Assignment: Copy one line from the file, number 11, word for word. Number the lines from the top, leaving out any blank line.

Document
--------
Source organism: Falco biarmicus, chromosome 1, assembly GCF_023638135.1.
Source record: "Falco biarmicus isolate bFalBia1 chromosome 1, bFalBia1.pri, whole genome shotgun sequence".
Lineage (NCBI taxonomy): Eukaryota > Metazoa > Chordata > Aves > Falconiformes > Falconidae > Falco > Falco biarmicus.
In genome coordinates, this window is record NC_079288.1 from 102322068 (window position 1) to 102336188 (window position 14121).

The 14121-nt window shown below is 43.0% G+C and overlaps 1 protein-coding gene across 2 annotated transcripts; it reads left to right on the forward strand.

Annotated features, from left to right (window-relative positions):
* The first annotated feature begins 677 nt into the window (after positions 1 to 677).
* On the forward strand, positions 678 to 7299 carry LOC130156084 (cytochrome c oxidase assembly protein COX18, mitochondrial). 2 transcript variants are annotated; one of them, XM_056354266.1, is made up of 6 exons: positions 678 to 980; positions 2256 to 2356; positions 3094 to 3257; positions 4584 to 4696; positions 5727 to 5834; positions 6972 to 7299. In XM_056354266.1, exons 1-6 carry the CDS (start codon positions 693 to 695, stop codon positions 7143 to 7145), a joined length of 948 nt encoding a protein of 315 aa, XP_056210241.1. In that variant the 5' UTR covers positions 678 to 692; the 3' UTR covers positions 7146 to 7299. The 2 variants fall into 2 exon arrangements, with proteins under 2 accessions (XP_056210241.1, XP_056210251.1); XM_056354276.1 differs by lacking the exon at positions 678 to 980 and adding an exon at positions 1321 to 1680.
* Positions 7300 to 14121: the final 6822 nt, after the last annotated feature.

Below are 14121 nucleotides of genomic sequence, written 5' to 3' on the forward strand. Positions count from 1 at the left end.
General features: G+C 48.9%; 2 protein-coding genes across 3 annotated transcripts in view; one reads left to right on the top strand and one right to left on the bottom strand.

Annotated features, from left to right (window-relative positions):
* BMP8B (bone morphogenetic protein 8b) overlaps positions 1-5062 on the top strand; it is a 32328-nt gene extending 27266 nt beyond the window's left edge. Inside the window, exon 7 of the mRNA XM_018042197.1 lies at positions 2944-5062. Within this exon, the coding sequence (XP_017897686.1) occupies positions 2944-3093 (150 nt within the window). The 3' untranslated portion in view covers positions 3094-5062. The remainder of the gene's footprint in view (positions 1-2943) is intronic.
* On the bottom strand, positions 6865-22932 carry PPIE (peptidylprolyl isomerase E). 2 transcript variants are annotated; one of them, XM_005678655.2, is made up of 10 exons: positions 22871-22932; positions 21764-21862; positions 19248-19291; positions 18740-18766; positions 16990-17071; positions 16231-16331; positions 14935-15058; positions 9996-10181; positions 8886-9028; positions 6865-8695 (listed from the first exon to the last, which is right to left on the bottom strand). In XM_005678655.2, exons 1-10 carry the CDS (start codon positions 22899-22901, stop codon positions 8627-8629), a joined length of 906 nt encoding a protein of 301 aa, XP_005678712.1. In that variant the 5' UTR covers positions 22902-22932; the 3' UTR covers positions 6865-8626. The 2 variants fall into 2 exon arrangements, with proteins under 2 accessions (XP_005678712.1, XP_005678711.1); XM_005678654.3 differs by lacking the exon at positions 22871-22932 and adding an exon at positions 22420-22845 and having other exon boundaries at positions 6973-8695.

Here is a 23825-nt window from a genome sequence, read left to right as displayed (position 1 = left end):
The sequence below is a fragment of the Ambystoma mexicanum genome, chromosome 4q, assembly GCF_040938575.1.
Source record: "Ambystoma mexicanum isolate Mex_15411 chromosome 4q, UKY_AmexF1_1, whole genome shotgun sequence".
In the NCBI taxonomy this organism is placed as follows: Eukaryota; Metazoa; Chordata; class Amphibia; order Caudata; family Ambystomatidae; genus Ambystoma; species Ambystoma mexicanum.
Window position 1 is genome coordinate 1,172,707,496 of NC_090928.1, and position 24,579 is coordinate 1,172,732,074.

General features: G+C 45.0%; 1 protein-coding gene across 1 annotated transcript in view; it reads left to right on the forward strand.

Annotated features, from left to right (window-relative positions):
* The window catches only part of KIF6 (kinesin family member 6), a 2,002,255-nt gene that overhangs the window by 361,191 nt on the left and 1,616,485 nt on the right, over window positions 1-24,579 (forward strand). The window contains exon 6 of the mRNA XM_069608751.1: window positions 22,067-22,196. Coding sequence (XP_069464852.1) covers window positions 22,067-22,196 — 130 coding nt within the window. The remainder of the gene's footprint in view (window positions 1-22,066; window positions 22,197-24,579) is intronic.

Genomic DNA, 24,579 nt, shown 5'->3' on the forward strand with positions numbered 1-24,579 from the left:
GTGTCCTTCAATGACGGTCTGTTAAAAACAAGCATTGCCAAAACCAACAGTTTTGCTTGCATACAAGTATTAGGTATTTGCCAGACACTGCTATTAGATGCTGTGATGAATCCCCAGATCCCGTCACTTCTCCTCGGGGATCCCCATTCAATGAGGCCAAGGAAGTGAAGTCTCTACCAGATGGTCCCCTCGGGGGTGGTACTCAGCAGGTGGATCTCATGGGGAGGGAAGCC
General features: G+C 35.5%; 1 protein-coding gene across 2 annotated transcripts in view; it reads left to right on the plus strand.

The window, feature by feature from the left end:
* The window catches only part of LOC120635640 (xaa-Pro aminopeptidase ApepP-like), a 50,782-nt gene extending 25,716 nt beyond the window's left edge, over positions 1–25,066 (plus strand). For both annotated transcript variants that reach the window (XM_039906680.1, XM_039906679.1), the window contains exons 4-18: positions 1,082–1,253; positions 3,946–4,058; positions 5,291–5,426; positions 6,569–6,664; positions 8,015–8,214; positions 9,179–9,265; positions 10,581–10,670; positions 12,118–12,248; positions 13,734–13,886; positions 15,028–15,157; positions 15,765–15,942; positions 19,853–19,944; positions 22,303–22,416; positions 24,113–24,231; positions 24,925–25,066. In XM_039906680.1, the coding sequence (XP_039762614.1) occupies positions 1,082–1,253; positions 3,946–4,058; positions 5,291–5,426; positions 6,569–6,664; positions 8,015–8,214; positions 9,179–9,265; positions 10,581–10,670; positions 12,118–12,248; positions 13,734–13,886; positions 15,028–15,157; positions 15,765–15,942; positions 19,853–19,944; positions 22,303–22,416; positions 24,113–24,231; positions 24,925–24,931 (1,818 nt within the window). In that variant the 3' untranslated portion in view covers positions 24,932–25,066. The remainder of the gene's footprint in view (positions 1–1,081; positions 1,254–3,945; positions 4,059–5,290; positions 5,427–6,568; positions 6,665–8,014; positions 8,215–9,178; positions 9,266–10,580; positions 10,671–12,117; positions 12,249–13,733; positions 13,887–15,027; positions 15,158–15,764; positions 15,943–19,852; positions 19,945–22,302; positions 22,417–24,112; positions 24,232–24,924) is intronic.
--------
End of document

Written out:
General features: G+C 48.9%; 2 protein-coding genes across 3 annotated transcripts in view; one reads left to right on the top strand and one right to left on the bottom strand.